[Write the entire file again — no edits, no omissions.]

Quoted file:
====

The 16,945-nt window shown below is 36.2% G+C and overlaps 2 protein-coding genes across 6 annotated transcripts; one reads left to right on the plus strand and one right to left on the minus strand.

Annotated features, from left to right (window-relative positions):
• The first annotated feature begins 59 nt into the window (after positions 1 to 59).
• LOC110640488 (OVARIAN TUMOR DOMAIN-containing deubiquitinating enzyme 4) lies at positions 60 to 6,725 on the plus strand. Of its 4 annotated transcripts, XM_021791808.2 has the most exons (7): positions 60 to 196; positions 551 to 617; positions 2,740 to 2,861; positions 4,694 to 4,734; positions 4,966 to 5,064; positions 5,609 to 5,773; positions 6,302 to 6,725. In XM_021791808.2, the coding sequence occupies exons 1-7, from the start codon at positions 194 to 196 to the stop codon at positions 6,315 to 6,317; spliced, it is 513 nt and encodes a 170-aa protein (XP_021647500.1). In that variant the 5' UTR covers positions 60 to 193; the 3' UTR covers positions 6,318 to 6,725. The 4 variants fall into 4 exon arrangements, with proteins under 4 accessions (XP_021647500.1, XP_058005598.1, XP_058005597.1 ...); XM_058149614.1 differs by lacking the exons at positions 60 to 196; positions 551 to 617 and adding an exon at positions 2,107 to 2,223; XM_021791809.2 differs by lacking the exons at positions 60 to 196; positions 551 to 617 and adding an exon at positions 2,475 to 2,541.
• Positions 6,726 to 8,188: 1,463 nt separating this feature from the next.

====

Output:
The 16,945-nt window shown below is 36.2% G+C and overlaps 2 protein-coding genes across 6 annotated transcripts; one reads left to right on the plus strand and one right to left on the minus strand.

Annotated features, from left to right (window-relative positions):
• The first annotated feature begins 59 nt into the window (after positions 1 to 59).
• LOC110640488 (OVARIAN TUMOR DOMAIN-containing deubiquitinating enzyme 4) lies at positions 60 to 6,725 on the plus strand. Of its 4 annotated transcripts, XM_021791808.2 has the most exons (7): positions 60 to 196; positions 551 to 617; positions 2,740 to 2,861; positions 4,694 to 4,734; positions 4,966 to 5,064; positions 5,609 to 5,773; positions 6,302 to 6,725. In XM_021791808.2, the coding sequence occupies exons 1-7, from the start codon at positions 194 to 196 to the stop codon at positions 6,315 to 6,317; spliced, it is 513 nt and encodes a 170-aa protein (XP_021647500.1). In that variant the 5' UTR covers positions 60 to 193; the 3' UTR covers positions 6,318 to 6,725. The 4 variants fall into 4 exon arrangements, with proteins under 4 accessions (XP_021647500.1, XP_058005598.1, XP_058005597.1 ...); XM_058149614.1 differs by lacking the exons at positions 60 to 196; positions 551 to 617 and adding an exon at positions 2,107 to 2,223; XM_021791809.2 differs by lacking the exons at positions 60 to 196; positions 551 to 617 and adding an exon at positions 2,475 to 2,541.
• Positions 6,726 to 8,188: 1,463 nt separating this feature from the next.